Two Board Games in One: Munchkin Panic Blends Popular Games for a New, Fun Experience
Munchkin Panic, a New Twist on Cooperative Game Castle Panic
I first learned about the games Castle Panic and Munchkin through the gaming web series Tabletop. I quickly bought a copy of Castle Panic because it looked like fun and it was a cooperative game I could play solo. But while I loved the crazy, quirky aspects of Munchkin, I was reluctant to get a copy because it requires multiple players and none of my gamer friends live nearby, so it's difficult for me to find opponents.
When I saw that Fireside Games had teamed up with Steve Jackson to create a Munchkin-themed version of Castle Panic, I couldn't wait to order my copy. I like this version much better than the original and I find it more challenging as well as more fun. Read on to learn more about the game, including what makes this version different from the original.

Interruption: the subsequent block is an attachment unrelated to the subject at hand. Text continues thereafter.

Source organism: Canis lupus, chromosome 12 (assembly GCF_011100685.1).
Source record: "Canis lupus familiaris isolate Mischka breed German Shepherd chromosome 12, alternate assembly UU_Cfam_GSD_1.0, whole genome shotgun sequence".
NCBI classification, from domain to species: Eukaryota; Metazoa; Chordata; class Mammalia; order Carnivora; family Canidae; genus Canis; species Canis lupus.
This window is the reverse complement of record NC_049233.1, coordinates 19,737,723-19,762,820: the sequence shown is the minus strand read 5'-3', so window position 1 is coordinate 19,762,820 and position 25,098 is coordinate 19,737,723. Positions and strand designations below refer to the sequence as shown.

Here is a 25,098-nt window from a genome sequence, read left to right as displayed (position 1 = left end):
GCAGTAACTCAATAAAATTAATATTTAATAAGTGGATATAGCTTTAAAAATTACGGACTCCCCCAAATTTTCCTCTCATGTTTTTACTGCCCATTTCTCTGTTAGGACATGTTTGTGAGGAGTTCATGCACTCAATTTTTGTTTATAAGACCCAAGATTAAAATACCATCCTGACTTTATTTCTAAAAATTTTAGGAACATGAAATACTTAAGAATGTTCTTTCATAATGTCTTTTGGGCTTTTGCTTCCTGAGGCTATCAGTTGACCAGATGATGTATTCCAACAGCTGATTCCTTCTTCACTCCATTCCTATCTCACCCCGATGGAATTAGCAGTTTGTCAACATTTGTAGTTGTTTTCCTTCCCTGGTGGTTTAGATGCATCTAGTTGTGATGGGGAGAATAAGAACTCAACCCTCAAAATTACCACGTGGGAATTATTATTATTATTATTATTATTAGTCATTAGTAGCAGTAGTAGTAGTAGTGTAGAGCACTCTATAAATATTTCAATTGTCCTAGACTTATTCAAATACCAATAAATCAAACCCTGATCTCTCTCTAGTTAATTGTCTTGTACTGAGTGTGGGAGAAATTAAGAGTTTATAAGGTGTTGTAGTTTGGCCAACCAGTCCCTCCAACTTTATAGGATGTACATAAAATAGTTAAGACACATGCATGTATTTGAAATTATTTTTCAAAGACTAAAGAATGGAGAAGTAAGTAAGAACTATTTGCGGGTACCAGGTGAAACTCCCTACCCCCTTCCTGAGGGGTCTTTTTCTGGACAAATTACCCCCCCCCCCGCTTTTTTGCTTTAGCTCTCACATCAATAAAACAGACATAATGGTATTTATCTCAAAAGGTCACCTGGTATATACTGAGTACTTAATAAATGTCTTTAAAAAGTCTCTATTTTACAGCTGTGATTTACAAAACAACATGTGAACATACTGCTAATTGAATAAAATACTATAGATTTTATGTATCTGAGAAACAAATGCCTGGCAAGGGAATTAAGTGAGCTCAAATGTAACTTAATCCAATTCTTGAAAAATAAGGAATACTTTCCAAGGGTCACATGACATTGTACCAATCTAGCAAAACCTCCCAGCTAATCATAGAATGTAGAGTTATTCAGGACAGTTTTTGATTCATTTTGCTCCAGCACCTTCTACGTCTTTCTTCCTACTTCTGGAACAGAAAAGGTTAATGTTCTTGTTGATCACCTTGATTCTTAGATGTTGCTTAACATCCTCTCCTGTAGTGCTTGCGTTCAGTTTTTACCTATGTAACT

Quick Statistics for Munchkin Panic
Number of players:
1 to 6
Older children, teens, adults
Style of play:
Time to play:
Suggested retail price:
What is Munchkin Panic?
Munchkin Panic is a semi-cooperative board game built around tower defense. Players work together to prevent an army of attacking monsters from breaking down the castle walls and towers. Players use hit cards and Treasure cards to injure and kill the monsters, but new monsters are drawn and placed on the board each turn, so the tension keeps building throughout the game as the monsters multiply and advance. If the six towers are destroyed, all players lose the game.
But Munchkin Panic is only semi-cooperative, because players gain points for their kills. The player with the highest number of points wins, so there's still a certain amount of competition (and incentive for negotiations and back-stabbing).